The candidates on health care…

It was appropriate that in the gubernatorial debate in Fresno, where the uninsurance rate is among the highest in the nation, that the candidates were finally asked about health care issues. The differences were clear. Here’s the transcript from the Fresno debate, on both the health care and budget crises:


Jerry Brown: Well first of all I support President Obama’s health plan. I’d like to know if Ms. Whitman does that, because that’s the only game in town right now and while there’s some problems, like for example it needs more cost control, it is a framework to bring in children and to bring in people who have no other way of getting their health insurance. So that’s a very important part; working with the federal government to make that new national health plan work. That’s the path forward.

Secondly, we have a Medi-Cal program that has its own issues. I think we’ve got to save money in that program so we can continue to cover those at the lowest incomes and then finally we have to when we work in the state government as we cut the budget we make sure that we don’t cut the health programs in a way that will help so many families that are working in the public sector. And then finally we have these health exchanges that allow people to purchase health insurance.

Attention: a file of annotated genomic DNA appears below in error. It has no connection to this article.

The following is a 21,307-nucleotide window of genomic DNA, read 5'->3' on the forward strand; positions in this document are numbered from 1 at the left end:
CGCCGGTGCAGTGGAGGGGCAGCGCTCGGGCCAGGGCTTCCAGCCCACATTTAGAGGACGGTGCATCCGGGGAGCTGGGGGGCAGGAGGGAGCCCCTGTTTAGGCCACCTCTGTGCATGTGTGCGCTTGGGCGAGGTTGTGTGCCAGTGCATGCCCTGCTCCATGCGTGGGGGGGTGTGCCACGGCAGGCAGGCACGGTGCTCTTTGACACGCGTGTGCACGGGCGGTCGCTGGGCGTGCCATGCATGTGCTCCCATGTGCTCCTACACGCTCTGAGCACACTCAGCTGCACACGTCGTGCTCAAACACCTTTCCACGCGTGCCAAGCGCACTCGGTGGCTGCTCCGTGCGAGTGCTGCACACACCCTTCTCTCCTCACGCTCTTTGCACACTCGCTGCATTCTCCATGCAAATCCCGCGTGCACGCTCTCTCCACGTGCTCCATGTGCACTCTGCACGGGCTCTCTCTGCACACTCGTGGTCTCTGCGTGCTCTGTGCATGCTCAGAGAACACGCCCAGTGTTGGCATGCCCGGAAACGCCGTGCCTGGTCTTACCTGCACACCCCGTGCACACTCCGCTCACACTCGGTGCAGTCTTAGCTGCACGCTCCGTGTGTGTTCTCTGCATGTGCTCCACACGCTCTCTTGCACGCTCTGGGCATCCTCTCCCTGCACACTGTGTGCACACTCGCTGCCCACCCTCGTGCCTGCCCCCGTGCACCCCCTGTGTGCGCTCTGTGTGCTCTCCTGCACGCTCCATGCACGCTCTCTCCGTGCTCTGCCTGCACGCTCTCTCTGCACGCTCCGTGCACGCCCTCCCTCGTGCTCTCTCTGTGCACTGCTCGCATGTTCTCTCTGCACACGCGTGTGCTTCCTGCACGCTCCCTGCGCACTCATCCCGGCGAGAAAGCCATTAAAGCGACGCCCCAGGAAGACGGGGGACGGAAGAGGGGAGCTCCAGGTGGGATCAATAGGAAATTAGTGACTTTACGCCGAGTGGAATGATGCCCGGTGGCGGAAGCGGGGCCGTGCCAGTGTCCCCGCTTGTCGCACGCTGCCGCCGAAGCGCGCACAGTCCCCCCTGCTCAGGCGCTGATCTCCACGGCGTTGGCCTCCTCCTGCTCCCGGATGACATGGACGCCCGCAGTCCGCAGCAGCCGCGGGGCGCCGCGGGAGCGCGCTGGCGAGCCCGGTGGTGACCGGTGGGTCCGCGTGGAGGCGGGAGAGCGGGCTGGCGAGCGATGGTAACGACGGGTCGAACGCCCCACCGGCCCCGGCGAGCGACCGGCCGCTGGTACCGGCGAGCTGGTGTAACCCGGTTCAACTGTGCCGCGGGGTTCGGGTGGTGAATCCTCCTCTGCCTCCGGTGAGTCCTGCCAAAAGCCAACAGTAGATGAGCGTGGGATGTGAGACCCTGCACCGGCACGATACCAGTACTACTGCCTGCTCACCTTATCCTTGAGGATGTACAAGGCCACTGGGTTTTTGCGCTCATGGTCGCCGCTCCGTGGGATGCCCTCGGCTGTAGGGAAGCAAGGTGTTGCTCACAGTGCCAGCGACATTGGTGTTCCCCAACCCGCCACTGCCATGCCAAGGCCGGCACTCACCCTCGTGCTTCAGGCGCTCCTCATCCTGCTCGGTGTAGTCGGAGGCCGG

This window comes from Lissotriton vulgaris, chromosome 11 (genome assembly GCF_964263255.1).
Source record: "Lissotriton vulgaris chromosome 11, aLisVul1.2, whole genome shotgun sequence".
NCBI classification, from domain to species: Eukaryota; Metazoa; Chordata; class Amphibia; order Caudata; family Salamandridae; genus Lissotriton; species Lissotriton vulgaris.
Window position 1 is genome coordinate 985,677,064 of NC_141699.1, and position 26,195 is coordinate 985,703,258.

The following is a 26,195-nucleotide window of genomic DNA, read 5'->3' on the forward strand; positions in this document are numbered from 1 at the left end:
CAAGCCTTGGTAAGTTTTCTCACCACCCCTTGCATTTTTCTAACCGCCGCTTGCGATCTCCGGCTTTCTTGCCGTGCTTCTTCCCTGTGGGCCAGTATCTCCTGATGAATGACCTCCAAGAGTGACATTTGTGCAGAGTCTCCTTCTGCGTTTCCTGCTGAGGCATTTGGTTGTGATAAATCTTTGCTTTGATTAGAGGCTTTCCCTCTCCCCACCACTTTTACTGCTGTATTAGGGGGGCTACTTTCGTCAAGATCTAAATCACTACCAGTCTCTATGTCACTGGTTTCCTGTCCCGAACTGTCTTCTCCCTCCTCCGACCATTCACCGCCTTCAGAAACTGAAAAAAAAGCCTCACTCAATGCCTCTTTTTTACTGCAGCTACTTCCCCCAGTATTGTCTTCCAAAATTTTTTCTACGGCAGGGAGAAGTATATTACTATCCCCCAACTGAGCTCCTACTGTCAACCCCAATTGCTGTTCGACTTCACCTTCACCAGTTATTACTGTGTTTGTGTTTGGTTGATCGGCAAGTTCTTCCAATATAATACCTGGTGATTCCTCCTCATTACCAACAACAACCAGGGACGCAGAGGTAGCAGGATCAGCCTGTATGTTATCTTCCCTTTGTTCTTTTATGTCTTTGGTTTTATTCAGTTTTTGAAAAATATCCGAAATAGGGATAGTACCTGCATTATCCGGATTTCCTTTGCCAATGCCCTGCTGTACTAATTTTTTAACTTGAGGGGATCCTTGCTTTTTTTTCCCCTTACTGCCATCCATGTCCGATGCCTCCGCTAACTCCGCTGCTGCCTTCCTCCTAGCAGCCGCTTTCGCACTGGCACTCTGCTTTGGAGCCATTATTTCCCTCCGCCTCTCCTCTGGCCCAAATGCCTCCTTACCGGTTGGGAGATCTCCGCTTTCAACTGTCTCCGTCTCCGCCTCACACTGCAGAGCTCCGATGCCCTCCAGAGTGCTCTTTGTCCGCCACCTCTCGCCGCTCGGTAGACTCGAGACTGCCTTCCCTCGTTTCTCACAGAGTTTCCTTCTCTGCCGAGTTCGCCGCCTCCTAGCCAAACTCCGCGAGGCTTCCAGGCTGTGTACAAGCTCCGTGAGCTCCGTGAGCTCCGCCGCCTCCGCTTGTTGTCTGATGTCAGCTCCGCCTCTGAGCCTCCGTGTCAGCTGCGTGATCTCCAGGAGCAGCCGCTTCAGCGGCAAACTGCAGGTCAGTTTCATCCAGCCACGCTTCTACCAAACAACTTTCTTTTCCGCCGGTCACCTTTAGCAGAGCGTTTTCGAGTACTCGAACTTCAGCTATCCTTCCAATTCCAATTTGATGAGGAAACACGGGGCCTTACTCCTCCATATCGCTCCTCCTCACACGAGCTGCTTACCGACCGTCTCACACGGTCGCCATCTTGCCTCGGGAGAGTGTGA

And then at the end of the day of course it’s about jobs and it’s not just about jobs, it’s about jobs with good wages and we’ve got to be fair about this. Because in the last 20 years the income has been moving up to the highest sectors, the top one or two percent and those in the middle and much worse those towards the bottom they don’t have enough money even to do the basics which are healthcare. So I’m gonna be a champion for the working people of California and decent wages and good jobs.

Meg Whitman: Well healthcare is an enormous challenge in California and it’s driving up the cost of small business. I think I’ve run into so many small business people who have had to, you know, cut back on their health insurance or it really kept them from hiring more workers because health insurance had gotten so expensive.

The problem is Obamacare is going to make it worse for small businesses not better. There is a requirement for very expensive healthcare insurance on the behalf of small business. It’s going to create, every small business person I’ve talked to says, this is going to create a huge burden. So at a time when we need to make it easier for small businesses, we’re going to make it harder.